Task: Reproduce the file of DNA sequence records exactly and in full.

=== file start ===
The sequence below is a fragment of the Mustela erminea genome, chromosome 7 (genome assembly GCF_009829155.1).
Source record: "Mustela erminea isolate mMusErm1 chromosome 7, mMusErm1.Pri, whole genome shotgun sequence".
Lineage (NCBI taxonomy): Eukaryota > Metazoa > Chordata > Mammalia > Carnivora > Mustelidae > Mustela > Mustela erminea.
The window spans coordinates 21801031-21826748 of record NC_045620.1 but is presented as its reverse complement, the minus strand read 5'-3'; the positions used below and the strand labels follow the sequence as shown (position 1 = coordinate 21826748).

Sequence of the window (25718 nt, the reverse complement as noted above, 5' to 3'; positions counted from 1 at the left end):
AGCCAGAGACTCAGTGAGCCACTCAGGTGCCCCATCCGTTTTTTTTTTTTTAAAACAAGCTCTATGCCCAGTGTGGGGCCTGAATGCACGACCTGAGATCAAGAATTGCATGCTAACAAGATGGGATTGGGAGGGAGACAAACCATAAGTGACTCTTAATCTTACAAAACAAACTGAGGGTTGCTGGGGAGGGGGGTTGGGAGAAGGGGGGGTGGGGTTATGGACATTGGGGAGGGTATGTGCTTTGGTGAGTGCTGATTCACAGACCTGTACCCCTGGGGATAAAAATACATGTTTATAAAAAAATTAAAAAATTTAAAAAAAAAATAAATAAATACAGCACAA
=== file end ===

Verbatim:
The sequence below is a fragment of the Mustela erminea genome, chromosome 7 (genome assembly GCF_009829155.1).
Source record: "Mustela erminea isolate mMusErm1 chromosome 7, mMusErm1.Pri, whole genome shotgun sequence".
Lineage (NCBI taxonomy): Eukaryota > Metazoa > Chordata > Mammalia > Carnivora > Mustelidae > Mustela > Mustela erminea.
The window spans coordinates 21801031-21826748 of record NC_045620.1 but is presented as its reverse complement, the minus strand read 5'-3'; the positions used below and the strand labels follow the sequence as shown (position 1 = coordinate 21826748).

Sequence of the window (25718 nt, the reverse complement as noted above, 5' to 3'; positions counted from 1 at the left end):
AGCCAGAGACTCAGTGAGCCACTCAGGTGCCCCATCCGTTTTTTTTTTTTTAAAACAAGCTCTATGCCCAGTGTGGGGCCTGAATGCACGACCTGAGATCAAGAATTGCATGCTAACAAGATGGGATTGGGAGGGAGACAAACCATAAGTGACTCTTAATCTTACAAAACAAACTGAGGGTTGCTGGGGAGGGGGGTTGGGAGAAGGGGGGGTGGGGTTATGGACATTGGGGAGGGTATGTGCTTTGGTGAGTGCTGATTCACAGACCTGTACCCCTGGGGATAAAAATACATGTTTATAAAAAAATTAAAAAATTTAAAAAAAAAATAAATAAATACAGCACAA